The prospect of billions of pounds worth of Parliament repairs, which have been dodged for decades and are now finally coming home to roost, is understandably being met with a chorus of boos. With the current Government determined to continue its austerity agenda, regardless of the final cost, it will not be easily stomached by the public and rightly so.
When it comes to climate change, the talk is often about the impact on future generations. The implication is that consequences are still some way off in the future and, despite the scary headlines, we don't need to worry too much about them now. But for those of us who are deeply concerned about the effect carbon emissions are having on people and planet, this isn't helpful.
The Queen's Speech, delivered on Wednesday shortly after 11.30am, was unveiled amid lavish ceremony at Westminster, but not everyone looked enthralled...
For too long Labour, as a national party, has tried to be everything to everyone and pitch itself as an antidote to the cruel and bitter Tory cuts, while at the same time joining the Tories in smears, knee-jerk reactions and adopting shiny posters and Americanised slogans supposedly designed to appeal to voters.
A record number of ethnic minority MPs have been elected to the House of Commons - 41 non-white MPs enter the new 2015 parliament compared to 27 at the last General Election, according to British Future's analysis of the constituency results... With approximately one in ten voters being non-white, the House of Commons remains less ethnically diverse than the electorate it serves, but there has been a rapid acceleration of progress.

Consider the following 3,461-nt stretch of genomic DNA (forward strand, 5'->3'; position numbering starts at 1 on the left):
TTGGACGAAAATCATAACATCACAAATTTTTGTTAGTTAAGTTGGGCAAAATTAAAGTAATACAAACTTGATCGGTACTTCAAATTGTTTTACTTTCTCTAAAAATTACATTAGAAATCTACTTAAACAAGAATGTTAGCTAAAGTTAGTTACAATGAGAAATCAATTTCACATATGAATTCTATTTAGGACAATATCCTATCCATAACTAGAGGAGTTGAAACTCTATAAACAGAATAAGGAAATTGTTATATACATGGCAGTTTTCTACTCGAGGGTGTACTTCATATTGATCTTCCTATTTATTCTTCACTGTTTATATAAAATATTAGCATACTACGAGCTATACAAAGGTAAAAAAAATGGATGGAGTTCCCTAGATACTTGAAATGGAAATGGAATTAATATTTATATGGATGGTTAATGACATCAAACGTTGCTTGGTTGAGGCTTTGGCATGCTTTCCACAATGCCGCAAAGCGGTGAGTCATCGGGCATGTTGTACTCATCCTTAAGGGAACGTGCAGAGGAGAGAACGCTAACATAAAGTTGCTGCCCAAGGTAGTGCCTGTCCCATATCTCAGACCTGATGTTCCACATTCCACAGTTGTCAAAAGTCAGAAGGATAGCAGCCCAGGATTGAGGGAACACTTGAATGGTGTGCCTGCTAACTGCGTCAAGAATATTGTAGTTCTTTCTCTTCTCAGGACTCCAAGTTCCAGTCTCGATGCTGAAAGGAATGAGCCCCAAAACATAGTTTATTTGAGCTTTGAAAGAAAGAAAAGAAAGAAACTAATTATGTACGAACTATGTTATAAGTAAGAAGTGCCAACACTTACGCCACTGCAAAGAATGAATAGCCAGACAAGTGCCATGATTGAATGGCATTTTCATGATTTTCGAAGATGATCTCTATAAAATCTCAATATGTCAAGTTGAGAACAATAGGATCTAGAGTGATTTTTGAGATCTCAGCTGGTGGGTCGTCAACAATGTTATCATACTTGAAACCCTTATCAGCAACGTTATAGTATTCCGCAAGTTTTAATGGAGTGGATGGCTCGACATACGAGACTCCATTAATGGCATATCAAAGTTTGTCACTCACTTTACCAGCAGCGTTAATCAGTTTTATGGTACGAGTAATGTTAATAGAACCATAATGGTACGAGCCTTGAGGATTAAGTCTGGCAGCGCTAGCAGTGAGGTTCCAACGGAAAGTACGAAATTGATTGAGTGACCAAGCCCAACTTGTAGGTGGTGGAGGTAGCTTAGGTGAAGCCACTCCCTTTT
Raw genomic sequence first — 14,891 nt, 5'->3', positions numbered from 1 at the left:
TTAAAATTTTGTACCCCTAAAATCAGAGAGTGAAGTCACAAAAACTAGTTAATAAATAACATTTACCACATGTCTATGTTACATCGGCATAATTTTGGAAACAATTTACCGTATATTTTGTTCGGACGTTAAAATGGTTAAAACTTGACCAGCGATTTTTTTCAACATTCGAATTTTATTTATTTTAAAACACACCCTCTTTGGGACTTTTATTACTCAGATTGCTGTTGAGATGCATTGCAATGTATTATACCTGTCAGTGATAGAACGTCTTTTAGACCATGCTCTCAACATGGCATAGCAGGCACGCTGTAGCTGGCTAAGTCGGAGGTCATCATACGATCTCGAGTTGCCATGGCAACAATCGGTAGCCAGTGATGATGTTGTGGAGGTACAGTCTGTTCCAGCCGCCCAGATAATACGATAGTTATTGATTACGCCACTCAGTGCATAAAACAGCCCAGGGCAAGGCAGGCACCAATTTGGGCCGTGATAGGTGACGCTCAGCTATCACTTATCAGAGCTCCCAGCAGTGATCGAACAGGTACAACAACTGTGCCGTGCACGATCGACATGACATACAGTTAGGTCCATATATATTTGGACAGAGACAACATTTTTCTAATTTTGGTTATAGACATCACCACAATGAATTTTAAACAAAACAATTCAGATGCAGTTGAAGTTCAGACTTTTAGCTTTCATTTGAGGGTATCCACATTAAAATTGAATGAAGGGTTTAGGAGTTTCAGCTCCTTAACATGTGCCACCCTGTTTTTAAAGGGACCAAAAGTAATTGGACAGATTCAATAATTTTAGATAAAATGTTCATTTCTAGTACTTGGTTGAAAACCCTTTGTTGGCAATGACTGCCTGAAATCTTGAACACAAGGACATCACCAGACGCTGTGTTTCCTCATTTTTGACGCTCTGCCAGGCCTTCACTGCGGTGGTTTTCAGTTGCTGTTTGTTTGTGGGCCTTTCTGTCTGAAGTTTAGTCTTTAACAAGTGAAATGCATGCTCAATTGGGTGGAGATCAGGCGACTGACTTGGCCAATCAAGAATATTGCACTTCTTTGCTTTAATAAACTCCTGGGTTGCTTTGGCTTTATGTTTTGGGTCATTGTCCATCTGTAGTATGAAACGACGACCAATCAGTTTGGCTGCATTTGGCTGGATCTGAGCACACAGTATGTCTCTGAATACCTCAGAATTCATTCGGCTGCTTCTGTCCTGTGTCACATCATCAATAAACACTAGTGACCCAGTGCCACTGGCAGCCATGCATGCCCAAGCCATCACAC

Life experiences really shape the way we see the world and Parliament needs to reflect a diverse range of experiences and worldviews. Women are a part of that. But this isn't just about women, it's about LGBT, race, disability and social economic back grounds. Parliament make and change our laws, it's not good enough to be waiting so long to finish the work of human rights campaigners. There is a very easy way to make sure our parliament is as current as we are, it is this: representation, representation, representation.
Party leaders will no doubt be wary of MPs who choose to ignore the orders that come down from the central office. Despite that, it seems they're here to stay. And after all, don't we all want politicians who represent the people that elected them, rather than being slavishly devoted to party interest?
So far all this scandal has done is reinforce the perception that many politicians are more interested in making money that representing their constituents. There needs to be fundamental change. At the very least, if second jobs are to be allowed then the taxpayer should not be expected to subsidise them as well.